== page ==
The scenario seems all too familiar for a former Soviet republic: An incumbent uses machine politics to secure reelection, Western observers cautiously praise progress but note shortcomings to be fixed in the future, and the opposition campaign gathers supporters to protest the outcome. Welcome to Armenia, where on Feb. 18, incumbent Serzh Sargsyan officially secured nearly 59 percent of the vote to the main runner-up’s 37 percent.
But what makes Armenia different is the challenger, Raffi Hovannisian — or just Raffi, as he is known to nearly everyone in Armenia. This American-born Georgetown Law graduate has shaken up the politics of his adopted homeland. Defying widespread expectations that he was too foreign to rally support in Armenian elections, the 53-year-old Hovannisian won more votes than any presidential challenger since independence. His success has thrown Armenia into a fresh political tumult. Tens of thousands continue to protest daily within the country and throughout the Armenian diaspora, with another protest held by Diaspora Armenians in Los Angeles this past weekend.
Some observers have pointed to the correlation between higher turnout and more votes for Sargsyan, but that more likely reflects local vote mobilization by the ruling party than clear evidence of fraud. Nonetheless, Hovannisian filed an official challenge of the election results in the country’s Constitutional Court on March 4.
Although Armenians have widely contested the electoral outcome, U.S. President Barack Obama and leaders of the European Union, Russia, and even Turkey have all congratulated Sargsyan, citing positive reviews by international observers.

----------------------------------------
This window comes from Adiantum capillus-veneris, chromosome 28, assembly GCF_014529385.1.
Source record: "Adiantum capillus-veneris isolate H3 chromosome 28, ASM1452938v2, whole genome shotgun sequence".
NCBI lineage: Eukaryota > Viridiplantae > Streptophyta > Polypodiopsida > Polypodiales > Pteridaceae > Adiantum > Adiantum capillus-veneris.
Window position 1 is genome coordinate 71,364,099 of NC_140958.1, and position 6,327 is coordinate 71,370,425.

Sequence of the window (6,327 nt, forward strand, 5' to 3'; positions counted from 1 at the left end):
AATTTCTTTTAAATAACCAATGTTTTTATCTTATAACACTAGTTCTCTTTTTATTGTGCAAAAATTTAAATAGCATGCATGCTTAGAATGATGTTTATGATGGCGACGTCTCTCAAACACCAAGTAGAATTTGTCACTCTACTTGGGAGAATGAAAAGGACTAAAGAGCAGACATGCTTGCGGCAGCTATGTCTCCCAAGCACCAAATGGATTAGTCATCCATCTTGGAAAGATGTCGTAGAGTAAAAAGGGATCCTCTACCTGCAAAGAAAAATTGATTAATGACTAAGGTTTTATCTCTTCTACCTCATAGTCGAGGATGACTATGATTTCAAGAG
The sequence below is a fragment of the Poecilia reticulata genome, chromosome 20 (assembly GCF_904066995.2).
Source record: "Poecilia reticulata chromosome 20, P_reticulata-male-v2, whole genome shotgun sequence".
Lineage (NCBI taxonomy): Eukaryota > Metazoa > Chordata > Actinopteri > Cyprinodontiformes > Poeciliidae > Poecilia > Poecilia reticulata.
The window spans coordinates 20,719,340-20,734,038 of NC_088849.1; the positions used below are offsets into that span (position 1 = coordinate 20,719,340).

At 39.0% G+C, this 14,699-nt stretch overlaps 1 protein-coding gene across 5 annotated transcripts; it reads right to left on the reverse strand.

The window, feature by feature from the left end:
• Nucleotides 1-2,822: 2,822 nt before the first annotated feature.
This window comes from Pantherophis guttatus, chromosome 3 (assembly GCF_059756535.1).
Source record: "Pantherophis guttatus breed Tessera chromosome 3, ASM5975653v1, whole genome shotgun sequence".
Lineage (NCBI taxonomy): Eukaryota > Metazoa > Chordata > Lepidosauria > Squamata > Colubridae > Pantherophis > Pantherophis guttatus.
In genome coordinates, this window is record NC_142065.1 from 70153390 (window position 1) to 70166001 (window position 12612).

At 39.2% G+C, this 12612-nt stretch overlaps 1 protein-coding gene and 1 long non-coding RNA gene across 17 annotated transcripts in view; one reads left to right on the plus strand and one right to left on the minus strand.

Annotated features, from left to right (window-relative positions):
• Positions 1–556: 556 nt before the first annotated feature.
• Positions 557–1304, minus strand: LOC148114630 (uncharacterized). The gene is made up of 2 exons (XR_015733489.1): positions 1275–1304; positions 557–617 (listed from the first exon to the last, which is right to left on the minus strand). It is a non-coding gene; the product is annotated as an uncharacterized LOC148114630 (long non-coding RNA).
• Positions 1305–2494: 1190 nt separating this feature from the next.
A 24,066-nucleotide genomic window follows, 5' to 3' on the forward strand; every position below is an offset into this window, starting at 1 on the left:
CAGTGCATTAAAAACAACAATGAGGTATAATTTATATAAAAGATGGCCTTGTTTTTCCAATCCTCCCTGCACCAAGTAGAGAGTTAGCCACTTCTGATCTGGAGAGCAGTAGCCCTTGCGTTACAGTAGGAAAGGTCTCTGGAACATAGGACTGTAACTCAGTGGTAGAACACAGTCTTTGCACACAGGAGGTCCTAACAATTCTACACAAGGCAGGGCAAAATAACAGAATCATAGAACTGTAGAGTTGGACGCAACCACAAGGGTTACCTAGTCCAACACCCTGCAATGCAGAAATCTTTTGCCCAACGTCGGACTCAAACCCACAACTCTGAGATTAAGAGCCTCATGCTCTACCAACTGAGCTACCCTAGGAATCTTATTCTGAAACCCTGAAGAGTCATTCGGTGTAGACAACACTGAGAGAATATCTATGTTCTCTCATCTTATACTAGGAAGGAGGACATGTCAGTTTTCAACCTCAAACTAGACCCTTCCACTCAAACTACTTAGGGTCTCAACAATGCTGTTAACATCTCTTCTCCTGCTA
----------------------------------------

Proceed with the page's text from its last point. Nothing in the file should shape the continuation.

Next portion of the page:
They “can say whatever they want,” Hovannisian shot back. “I’m telling them, ‘I respect you, but don’t you dare to breach [our citizens’] rights.… I won’t allow you to. And let nobody teach me lessons of American, Western, or Russian democracy and law because the Armenian citizens are the masters of our country.”
Rallying his supporters after the election, Hovannisian said he will seek to overturn the official results and indefinitely continue peaceful street demonstrations throughout Armenia. Small groups of protesters have also shown up at Armenian diplomatic missions in Los Angeles and New York.
“This popular struggle will not die down. We will achieve victory,” Hovannisian repeatedly promised. Despite nearly half the population favoring a change of government, it remains unclear how such a victory could be achieved.
Graduating from Georgetown University’s law school in 1985, Hovannisian began what appeared a typical path for an international corporate lawyer. The white-shoe firms of Hill, Farrer & Burrill, Whitman & Ransom, Stroock & Stroock & Lavan, and Coudert Brothers all appear on his résumé.
More information: Foreign Policy